Intended Near-Total Removal of Koos Grade IV Vestibular Schwannomas: Long Term Results in a Single Center Cohort
Birgit Westermann, Daniel Zumofen, Michel Röthlisberger, Luigi Mariani, Heike Neddersen
Introduction: Radical microsurgical removal of large (Koos IV) vestibular schwannomas is associated with a high risk of permanent neurological deficit, mainly facial palsy. Alternatives to this approach are needed.
Objective: A treatment paradigm characterized by intended near-total removal of large vestibular schwannomas followed by “wait-and-scan” was associated with good clinical results and low recurrence rates in the short-term. The success of this strategy needs a confirmation in the long-term.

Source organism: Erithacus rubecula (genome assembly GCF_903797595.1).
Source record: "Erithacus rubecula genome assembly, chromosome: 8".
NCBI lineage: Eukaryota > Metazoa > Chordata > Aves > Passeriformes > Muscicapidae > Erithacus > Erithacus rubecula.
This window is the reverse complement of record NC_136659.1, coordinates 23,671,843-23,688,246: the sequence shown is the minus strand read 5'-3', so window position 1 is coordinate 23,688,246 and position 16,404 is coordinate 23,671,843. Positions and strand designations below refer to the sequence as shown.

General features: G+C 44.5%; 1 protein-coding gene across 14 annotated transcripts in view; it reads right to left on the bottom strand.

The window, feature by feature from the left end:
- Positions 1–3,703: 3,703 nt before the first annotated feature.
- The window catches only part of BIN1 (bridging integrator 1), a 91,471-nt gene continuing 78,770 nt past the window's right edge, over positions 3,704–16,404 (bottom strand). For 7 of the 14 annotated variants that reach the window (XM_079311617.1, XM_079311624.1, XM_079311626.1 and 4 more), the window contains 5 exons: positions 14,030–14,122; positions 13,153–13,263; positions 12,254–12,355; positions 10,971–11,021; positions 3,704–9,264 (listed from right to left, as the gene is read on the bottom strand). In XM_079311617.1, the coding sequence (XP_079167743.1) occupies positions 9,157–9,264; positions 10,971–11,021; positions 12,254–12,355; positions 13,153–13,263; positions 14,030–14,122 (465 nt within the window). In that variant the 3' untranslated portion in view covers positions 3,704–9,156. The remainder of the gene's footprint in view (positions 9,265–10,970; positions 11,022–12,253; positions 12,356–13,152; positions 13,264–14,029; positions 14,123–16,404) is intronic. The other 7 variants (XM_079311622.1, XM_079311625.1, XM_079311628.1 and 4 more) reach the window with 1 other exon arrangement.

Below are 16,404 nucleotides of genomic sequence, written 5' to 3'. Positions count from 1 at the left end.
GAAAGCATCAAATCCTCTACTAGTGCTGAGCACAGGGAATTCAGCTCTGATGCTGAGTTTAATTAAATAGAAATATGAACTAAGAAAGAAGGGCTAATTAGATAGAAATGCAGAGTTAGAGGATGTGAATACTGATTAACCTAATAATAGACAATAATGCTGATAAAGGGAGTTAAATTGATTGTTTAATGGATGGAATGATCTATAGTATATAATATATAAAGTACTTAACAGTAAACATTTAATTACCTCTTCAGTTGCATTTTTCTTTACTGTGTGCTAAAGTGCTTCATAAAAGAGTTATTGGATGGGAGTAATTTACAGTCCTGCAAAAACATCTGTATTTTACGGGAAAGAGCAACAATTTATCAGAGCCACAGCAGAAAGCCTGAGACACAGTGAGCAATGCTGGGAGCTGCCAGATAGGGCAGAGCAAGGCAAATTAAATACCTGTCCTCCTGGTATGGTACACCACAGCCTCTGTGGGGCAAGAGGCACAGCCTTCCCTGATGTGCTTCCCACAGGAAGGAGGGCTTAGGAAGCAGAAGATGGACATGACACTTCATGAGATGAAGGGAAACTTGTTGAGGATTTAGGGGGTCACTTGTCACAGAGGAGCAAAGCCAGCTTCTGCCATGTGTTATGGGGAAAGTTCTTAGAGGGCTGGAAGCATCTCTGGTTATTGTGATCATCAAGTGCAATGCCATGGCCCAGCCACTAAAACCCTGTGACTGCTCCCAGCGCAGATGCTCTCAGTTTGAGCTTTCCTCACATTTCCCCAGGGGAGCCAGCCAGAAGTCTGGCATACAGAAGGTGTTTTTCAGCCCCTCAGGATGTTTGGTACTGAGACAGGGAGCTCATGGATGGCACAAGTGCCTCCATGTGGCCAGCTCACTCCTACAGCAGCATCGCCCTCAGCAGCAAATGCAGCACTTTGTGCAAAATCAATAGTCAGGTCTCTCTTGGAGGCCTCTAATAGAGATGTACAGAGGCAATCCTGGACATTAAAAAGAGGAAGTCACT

Methods:  Zumofen DW, Guffi T, Epple C, Westermann B, Krähenbühl AK, Zabka S, Taub E, Bodmer D, Mariani L. Intented Near-Total Removal of Koos Grade IV Vestibular Schwannomas: Reconsidering the Treatment Paradigm. Neurosurgery; 82:202-210, 2018.
The fourty four patients included in the published series had consented to their prospective long term outcome monitoring and assessment. We will assess outcome as of June 30. 2019.
Results: We will report on the recurrence rate, on the volumetric fate, on the type and rate of additional treatments, as well as on the clinical condition of these patients as per end of June 2019; the shortest and the longest follow-up will be 3.5 and 9.5 years, respectively.
Conclusions will depend on the results of the analysis that will be performed after June 30., 2019.